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The Mountain-Prairie Region


U.S. Fish and Wildlife Service
134 Union Boulevard
Lakewood, Colorado 80228


July 27, 1998
Hugh Vickery 202-208-5634 



The U.S. Fish and Wildlife Service today proposed temporary approval for the use of tungsten-iron shot and tungsten-polymer shot during the 1998-99 waterfowl hunting season. The Service's proposal was based on preliminary tests that show no harm to birds that ingest the pellets.

In 1991, lead shot was phased out for use in waterfowl hunting because it was found to be toxic to ducks and geese that ingest it while feeding. At that time, steel shot became the only legal load for waterfowl hunting. If the Service goes forward with the proposal, waterfowlers would have a choice of four types of shot--steel, bismuth-tin, tungsten-iron, and tungsten-polymer--for the 1998-99 season.

"This is consistent with the Service's policy to provide hunters with as many options as possible in choosing shot to use when waterfowl hunting while still protecting birds from poisoning," said Paul Schmidt, chief of the Service's Migratory Bird Management Office.

The use of tungsten-iron as nontoxic shot was temporarily approved for use during the 1997-98 season. The proposal to extend the temporary approval for the 1998-99 season poses little risk to the resource and would provide Federal Cartridge Company the time needed to complete the full range of tests on the shot material.

The new shot material, tungsten-polymer, was submitted for Service approval by Federal this year. While results of the 30-day toxicity tests on both shots suggest that these materials pose little threat to waterfowl through ingestion, additional testing will be conducted before permanent approval will be granted by the Service.

As with last year's temporary approval of tungsten-iron shot, the Service is not proposing to approve the use of tungsten-polymer shot in Alaska's Yukon-Kuskokwim Delta because of concern that the absorption of tungsten into the femur, kidney, and liver could potentially affect the threatened spectacled eider, a species already subject to adverse weather, predation, and lead poisoning.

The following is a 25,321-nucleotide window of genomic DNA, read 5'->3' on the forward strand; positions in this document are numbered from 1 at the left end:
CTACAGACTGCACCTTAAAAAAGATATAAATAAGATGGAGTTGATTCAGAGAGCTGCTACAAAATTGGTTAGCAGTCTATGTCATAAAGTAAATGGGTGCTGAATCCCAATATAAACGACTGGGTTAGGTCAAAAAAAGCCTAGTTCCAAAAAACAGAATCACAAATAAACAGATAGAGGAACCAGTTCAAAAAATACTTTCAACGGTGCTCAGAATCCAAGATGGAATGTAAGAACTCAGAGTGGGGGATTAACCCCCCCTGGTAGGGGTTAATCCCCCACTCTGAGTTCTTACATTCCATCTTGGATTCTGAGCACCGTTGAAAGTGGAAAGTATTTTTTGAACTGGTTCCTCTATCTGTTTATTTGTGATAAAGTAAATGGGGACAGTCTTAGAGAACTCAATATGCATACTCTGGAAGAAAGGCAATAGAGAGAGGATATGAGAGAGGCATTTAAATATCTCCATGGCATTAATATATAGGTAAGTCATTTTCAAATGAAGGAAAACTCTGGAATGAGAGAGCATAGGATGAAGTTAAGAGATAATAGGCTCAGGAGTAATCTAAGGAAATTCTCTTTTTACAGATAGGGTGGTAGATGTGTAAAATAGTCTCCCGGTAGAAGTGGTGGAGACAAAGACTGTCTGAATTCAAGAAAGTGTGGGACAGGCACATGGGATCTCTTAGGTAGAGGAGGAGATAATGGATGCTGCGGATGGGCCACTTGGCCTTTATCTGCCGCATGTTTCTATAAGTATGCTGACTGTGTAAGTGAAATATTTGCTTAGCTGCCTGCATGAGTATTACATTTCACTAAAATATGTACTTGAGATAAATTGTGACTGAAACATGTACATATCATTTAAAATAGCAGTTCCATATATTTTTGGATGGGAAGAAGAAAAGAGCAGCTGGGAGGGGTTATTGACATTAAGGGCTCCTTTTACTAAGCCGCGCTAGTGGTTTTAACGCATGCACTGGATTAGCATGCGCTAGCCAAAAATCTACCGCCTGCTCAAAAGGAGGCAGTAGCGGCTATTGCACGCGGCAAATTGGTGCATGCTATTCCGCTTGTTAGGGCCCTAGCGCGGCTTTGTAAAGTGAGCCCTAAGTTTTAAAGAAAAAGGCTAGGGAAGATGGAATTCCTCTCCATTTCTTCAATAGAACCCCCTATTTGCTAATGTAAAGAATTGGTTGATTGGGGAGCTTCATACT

A decision whether to grant the temporary approval of tungsten-polymer shot will be issued this summer after a 30-day public comment period. Comments will be accepted until August 26, 1998.

Comments may be sent to: Chief, Office of Migratory Bird Management, U.S. Fish and Wildlife Service, 1849 C Street, NW., Mail Stop 634 ARLSQ, Washington, DC 20240.

The U.S. Fish and Wildlife Service is the principal Federal agency responsible for conserving, protecting, and enhancing fish and wildlife and their habitats for the continuing benefit of the American people. The Service's nearly 93 million acres include 514 national wildlife refuges, 78 ecological services field stations, 66 national fish hatcheries, 50 wildlife coordination areas, and 38 wetland management districts with waterfowl production areas.

The agency enforces Federal wildlife laws, manages migratory bird populations, restores nationally significant fisheries, conserves and restores wildlife habitat such as wetlands, administers the Endangered Species Act, and helps foreign governments with their conservation efforts. It also oversees the Federal Aid program that distributes Federal excise taxes on fishing and hunting equipment to state wildlife agencies. This program is a cornerstone of the Nation's wildlife management efforts, funding fish and wildlife restoration, boating access, hunter education, shooting ranges, and related projects across America. 

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